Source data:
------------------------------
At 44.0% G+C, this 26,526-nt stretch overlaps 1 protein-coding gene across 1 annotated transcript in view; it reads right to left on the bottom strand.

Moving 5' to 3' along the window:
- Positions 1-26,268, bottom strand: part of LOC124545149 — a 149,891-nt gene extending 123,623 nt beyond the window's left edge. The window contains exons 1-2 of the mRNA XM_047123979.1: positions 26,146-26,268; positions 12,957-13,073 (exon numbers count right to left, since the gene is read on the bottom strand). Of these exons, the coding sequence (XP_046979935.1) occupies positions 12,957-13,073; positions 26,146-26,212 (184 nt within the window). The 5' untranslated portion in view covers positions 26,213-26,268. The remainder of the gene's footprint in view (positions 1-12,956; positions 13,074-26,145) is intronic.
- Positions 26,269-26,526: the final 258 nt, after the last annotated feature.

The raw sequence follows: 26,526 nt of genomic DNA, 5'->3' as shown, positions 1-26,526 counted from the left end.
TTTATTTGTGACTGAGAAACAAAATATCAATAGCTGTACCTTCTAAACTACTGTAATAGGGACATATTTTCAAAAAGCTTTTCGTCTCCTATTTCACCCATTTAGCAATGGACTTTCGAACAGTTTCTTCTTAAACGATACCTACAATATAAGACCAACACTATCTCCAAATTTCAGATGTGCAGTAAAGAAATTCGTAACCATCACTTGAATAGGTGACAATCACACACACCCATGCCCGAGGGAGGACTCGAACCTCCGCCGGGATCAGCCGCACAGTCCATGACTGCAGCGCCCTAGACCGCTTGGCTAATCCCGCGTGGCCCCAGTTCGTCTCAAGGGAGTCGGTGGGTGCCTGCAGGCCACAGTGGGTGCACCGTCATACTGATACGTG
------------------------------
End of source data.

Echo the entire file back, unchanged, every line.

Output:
At 44.0% G+C, this 26,526-nt stretch overlaps 1 protein-coding gene across 1 annotated transcript in view; it reads right to left on the bottom strand.

Moving 5' to 3' along the window:
- Positions 1-26,268, bottom strand: part of LOC124545149 — a 149,891-nt gene extending 123,623 nt beyond the window's left edge. The window contains exons 1-2 of the mRNA XM_047123979.1: positions 26,146-26,268; positions 12,957-13,073 (exon numbers count right to left, since the gene is read on the bottom strand). Of these exons, the coding sequence (XP_046979935.1) occupies positions 12,957-13,073; positions 26,146-26,212 (184 nt within the window). The 5' untranslated portion in view covers positions 26,213-26,268. The remainder of the gene's footprint in view (positions 1-12,956; positions 13,074-26,145) is intronic.
- Positions 26,269-26,526: the final 258 nt, after the last annotated feature.

The raw sequence follows: 26,526 nt of genomic DNA, 5'->3' as shown, positions 1-26,526 counted from the left end.
TTTATTTGTGACTGAGAAACAAAATATCAATAGCTGTACCTTCTAAACTACTGTAATAGGGACATATTTTCAAAAAGCTTTTCGTCTCCTATTTCACCCATTTAGCAATGGACTTTCGAACAGTTTCTTCTTAAACGATACCTACAATATAAGACCAACACTATCTCCAAATTTCAGATGTGCAGTAAAGAAATTCGTAACCATCACTTGAATAGGTGACAATCACACACACCCATGCCCGAGGGAGGACTCGAACCTCCGCCGGGATCAGCCGCACAGTCCATGACTGCAGCGCCCTAGACCGCTTGGCTAATCCCGCGTGGCCCCAGTTCGTCTCAAGGGAGTCGGTGGGTGCCTGCAGGCCACAGTGGGTGCACCGTCATACTGATACGTG